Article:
The following parameters are implemented (case is significant):
Name                  Interpretation         Default               Applies to
bcw                   Data column width      60                    XtabML2toc
                      (points/ pixels)                             XtabML2XMLSS
lcw                   Label column           160                   XtabML2toc
                      width                                        XtabML2XMLSS
style                 Select either Pulsar   PW (XtabML2toc)       XtabML2toc only
                      Web or ‘classical’     Classical
                      table layout           (XtabML2XMLSS)
bg                    Colour of table        Navy. Use white to    XtabML2toc only
                      border                 suppress the border
dark                  Colour of group        "#ACD3FF" (as in      XtabML2toc only
                      and summary            PW)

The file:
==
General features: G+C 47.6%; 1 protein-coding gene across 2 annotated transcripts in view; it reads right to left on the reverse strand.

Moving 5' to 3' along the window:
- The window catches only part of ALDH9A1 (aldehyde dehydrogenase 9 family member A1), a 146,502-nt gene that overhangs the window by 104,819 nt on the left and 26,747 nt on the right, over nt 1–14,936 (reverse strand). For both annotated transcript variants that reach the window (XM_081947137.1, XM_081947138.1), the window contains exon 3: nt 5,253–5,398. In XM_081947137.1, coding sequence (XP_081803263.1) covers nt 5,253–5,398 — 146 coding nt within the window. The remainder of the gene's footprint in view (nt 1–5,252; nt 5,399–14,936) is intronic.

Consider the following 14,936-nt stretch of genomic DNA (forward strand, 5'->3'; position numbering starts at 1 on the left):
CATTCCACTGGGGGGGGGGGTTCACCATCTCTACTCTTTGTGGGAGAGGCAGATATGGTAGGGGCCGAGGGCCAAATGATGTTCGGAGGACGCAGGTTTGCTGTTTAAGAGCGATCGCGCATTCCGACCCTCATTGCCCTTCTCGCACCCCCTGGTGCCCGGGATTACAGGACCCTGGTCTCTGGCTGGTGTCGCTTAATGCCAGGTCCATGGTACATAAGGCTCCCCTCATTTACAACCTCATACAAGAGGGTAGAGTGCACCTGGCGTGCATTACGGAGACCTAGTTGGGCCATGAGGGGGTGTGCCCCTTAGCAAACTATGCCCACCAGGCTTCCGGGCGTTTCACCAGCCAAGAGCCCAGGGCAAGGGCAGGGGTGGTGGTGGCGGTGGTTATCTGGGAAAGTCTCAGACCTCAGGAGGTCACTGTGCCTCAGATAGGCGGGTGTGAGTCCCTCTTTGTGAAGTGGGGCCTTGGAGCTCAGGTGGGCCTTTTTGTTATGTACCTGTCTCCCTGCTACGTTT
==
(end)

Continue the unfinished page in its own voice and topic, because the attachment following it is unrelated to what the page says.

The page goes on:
headings
light                 Colour of element      "#E4F0FF" (as in      XtabML2toc only
                      headings               PW)
Print
The simplest way to get a presentable printed document is to save the output as .htm,
open the resulting file table.htm in IE, set page to landscape, and print.

MS Office
The output from the XSLT may be saved as a .htm (HTML), .doc (Word) or .xls
(Excel) file. Clicking the appropriate button saves your current output in table.htm
etcetera. Note that this affects ONLY the saved file type; the contents of the file are
whatever the XSLT generated. Both Word and Excel import HTML reasonably well
if that is what they find in the file they are given.

           Excel